2. Complex formation in biological systems (multi)component systems pM + sH + qA + rB M p A q B r H s Types of complexes: biner (parent):MA, MA n polynuclear: M n A (A – bridging ligand) protonated: MHA (multifunctional ligand) MH -1 A (coordinated H 2 O – hydroxocomplex or „A”-ligand metal ion induced deprotonation terner (mixed ligand/metal complexes): MAB Reactions of complexes: acid-base: liberation/uptake of protons redox: redox reactions of the metal ion or coordinated ligands other reactions of coordinated ligands: templates, changes in conformation, etc.
The preferential coordination of metal ions to bioligands/biodonors generally can be well explained by the hard-soft acid-base theory. Hard-soft classification of the biologically important metal ions and ligands
Hard Acids Soft Low Higher Small Ionic bond Polarizability Electronegativety Positive charge Size Chemical interactions High Lower Large Covalent or -bound Hard Bases Soft Low High Higher Small Ionic bond Polarizability Electronegativety Negative charge Size Chemical interactions High Low Lower Large Covalent or -bound The basic features of hard and soft acids and bases The general rule is that hard acids makes strong interactions with hard bases and soft acids with soft bases. Accordingly, hard acids, like Ca 2+, Fe 3+, Al 3+ prefer the oxygen-, fluorine- and partly N donor atoms, while the soft acids, like Cu +, Pt 2+, Hg 2+ and Cd 2+ prefer the sulphur, phosphorous, and iodine donors in forming coordination compounds.
Because of the different „shape” of the d orbitals the energy degeneracy of the orbitals is lifted. Orbitals in a given geometry directed towards the ligands (electron pairs) will have higher energy and will be able to form bonds, while those not directed to ligand lone electron pairs will occupy lower energy and will be able to form bonds. Splitting of d-orbitals in different fields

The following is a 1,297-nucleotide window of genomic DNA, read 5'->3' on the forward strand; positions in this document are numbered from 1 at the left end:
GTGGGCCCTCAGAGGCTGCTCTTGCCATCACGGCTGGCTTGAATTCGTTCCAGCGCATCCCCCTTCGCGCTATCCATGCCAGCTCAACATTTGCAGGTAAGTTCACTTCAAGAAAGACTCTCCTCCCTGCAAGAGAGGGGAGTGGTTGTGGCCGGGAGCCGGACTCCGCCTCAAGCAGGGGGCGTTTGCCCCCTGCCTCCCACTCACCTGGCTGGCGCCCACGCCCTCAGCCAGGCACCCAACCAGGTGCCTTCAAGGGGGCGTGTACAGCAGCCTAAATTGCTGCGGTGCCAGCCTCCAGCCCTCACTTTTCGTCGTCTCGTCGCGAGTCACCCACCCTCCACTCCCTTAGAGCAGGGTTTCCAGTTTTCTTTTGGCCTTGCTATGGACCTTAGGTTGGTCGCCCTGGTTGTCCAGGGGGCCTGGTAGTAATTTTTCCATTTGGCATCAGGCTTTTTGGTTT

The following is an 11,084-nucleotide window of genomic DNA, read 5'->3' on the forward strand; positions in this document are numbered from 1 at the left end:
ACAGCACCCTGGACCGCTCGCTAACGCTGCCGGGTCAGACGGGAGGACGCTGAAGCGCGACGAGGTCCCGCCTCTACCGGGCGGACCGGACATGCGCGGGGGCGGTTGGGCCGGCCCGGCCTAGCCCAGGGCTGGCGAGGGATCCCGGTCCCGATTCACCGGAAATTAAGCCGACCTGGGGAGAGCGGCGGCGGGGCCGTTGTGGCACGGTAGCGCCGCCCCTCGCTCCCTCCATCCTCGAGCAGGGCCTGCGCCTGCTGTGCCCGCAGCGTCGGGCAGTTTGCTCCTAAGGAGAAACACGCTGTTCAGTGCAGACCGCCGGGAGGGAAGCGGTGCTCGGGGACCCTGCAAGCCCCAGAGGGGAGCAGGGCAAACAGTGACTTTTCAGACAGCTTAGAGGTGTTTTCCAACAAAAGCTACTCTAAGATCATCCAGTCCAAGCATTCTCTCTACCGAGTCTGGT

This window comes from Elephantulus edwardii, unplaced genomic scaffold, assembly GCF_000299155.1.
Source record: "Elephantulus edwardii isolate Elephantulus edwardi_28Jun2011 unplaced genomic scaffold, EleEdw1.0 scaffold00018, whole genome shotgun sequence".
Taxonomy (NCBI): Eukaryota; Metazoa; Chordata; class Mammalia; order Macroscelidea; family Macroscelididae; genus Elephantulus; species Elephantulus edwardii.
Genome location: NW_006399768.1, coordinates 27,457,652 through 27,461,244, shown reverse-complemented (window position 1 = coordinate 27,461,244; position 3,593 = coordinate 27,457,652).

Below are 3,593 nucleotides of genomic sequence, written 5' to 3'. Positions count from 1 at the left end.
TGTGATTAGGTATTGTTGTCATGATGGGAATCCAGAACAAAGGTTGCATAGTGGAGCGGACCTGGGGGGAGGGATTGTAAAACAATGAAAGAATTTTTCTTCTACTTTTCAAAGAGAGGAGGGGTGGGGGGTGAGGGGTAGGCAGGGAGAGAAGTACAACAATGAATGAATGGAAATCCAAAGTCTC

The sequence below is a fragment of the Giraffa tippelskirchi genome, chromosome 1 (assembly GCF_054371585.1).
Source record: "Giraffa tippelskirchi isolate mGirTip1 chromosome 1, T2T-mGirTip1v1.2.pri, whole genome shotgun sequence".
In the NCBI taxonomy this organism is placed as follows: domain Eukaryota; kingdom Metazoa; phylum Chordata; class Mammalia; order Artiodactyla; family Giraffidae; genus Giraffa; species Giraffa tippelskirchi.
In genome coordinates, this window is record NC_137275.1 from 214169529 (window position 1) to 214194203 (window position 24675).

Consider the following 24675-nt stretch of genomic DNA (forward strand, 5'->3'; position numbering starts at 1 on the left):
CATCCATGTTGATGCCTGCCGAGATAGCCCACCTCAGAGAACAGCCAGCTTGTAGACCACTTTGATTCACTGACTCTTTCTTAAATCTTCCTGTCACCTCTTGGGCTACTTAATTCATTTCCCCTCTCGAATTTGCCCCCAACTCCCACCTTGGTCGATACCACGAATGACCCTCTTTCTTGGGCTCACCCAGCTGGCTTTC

When the electrons will be redistributed among the d orbitals the sequence will be determined by the relation between the crystal field splitting energy ( ) and the spin pairing energy (P). The figure shows the possible electron configurations in the case of octahedral geometry. Distribution of electrons on the d-orbitals
Common geometries for 2-6 coordinate metal ions
Cation Na + K + Mg 2+ Ca 2+ Mn 2+ (d 5 ) Mn 3+ (d 4 ) Fe 2+ (d 6 ) Fe 3+ (d 5 ) Ca 2+ (d 7 ) Ni 2+ (d 8 ) Cu 1+ (d 10 ) Cu 2+ (d 9 ) Zn 2+ (d 10 ) Coord number Geometry Octahedral Flexible Octahedral Flexible Octahedral Tetrahedral Octahedral Tetrahedral Octahedral Square planar Octahedral Square planar Octahedral Tetrahedral Suqare planar Octahedral Tetrahedral Square pyramidal Biologic ligands O, ether, hydroxyl, carboxylate O, carboxylate, phosphate O, carboxylate, carbonyl (phosphate) O, carboxylate, phosphate N, imidazole N O, carboxylate, phosphate, hydroxyde S, thiolate O, carboxylate, alkoxide, oxide, phenolate, N, imidazole N, porphyrin S, thiolate O, carboxylate, alkoxide, oxide, phenolate, N, imidazole N, porphyrin S, thiolate N, imidazole N O, carboxylate N, imidazole N S, thiolate N, imidazole N, polypirrol (F-430) Rare S, thiolate, thioether N, imidazole N S, thiolate, thioether N, imidazole N O, carboxylate N, imidazole N O, carboxylate N, imidazole N O, carboxylate, carbonyl S, thiolate N, imidazole N O, carboxylate, carbonyl N, imidazole N
Standard redox potential of several iron complexes The following basic conclusions can be drawn from the data in the above Table: (i) a decrease in the redox potential means stabilisation of the Fe III state as compared to Fe II. That is, in the presence of hydroxide, cyanide, or oxalate ions Fe II can be oxidised to Fe III or Fe III can hardly be reduced to Fe II. In basic solution weak oxidising agents, like molecular oxygen, can oxidise Fe II to Fe III. (ii) an increase in the redox potential means that the Fe II state is stabilised as compared to the Fe III. In the presence of 2,2’-dipyridyl or 1,10-phenantrolin Fe II can be oxidised to Fe III only by very strong oxidising agents.